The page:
POVERTY WORK FROM THE TOP DOWN: Center for American Progress Senior Fellow Gayle Smith hosted a discussion between various leaders of anti-poverty groups. Participants discussed their work in encouraging land ownership in Africa, investing $300 million into Liberia’s private sector, and connecting impoverished people with low-cost, high-value technology such as solar-powered computers. CGI member Zaher Al Munajjed, chairman of Grameen-Jameel Pan-Arab Microfinance Limited, emphasized the importance of company policies that encourage charitable giving among their employees. “It is something that should be followed by the CEO, himself. He should care and follow it like he looks at his profit every quarter,” said Al Munajjed. “It requires the leadership of the top man [or woman] and if it’s not there, it will not work.” The XL Results Foundation committed $1,000,000 to help train and support female leadership and entrepreneurship in India. To view all poverty alleviation commitments, click here.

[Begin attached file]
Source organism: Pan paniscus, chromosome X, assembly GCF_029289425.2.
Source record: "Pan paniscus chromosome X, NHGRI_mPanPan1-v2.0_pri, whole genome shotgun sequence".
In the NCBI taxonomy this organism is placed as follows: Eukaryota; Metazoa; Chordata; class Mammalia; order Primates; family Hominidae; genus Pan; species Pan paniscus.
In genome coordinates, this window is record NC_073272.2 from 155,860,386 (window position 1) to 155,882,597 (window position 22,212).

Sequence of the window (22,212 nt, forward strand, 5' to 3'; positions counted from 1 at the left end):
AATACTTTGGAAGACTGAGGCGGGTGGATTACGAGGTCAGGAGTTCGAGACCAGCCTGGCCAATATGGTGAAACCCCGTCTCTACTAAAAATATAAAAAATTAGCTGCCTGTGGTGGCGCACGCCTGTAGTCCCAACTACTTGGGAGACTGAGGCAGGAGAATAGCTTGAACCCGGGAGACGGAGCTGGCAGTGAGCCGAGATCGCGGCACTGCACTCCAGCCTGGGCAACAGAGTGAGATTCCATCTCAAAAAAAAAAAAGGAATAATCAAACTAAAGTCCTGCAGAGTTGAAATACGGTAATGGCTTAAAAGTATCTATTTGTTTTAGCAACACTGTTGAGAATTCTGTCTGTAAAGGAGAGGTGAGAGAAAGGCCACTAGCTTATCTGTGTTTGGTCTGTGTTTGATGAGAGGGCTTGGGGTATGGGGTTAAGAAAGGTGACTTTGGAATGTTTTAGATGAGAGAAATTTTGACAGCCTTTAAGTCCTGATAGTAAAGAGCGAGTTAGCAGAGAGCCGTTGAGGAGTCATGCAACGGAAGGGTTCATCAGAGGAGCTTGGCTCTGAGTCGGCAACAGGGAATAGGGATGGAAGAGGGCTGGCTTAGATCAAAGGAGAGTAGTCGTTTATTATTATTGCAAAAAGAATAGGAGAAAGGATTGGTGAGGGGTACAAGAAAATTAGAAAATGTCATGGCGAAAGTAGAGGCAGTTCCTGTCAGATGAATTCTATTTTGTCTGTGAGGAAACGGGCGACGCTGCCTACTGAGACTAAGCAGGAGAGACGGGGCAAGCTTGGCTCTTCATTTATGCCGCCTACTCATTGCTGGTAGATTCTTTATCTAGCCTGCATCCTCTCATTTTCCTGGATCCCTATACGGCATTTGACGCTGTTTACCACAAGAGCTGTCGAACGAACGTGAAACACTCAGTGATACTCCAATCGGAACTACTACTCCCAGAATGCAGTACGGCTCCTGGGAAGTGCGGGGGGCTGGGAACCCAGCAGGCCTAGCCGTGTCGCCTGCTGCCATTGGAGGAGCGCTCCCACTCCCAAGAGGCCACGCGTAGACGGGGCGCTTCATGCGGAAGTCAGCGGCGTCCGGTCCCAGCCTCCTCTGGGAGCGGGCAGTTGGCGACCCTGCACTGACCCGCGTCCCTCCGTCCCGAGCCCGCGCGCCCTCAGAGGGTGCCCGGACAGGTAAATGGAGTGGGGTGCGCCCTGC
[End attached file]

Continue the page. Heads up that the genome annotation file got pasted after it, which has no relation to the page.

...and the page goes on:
EXPANDING ACCESS TO EDUCATION: For the first time, this year’s CGI added the topic of education to its docket. Actress Angelina Jolie and former Clinton National Economic Adviser Gene Sperling announced the expansion of a partnership that would contribute $150 million in educational efforts to help teaching Iraqi and Palestinian refugees, launch Sesame Street Afghanistan, and expand the Healing Classrooms initiative for kids in Afghanistan and Darfur. Valentino Achak Deng, whose story of his flight from Sudan as a young man is chronicled in Dave Eggers’ “What is the What,” moved the audience with his personal story. “Today I have come to notice we as the people of the world have much in common than we even know. And we can only be able to learn that if we spread education to everyone in any corner of the world,” he said. To support more children who lack access to schools, Teach for All, a partnership between Teach for America and Teach First, committed $6,000,000 in the first year to support school development in at least seven countries in Africa. To view all education commitments, click here.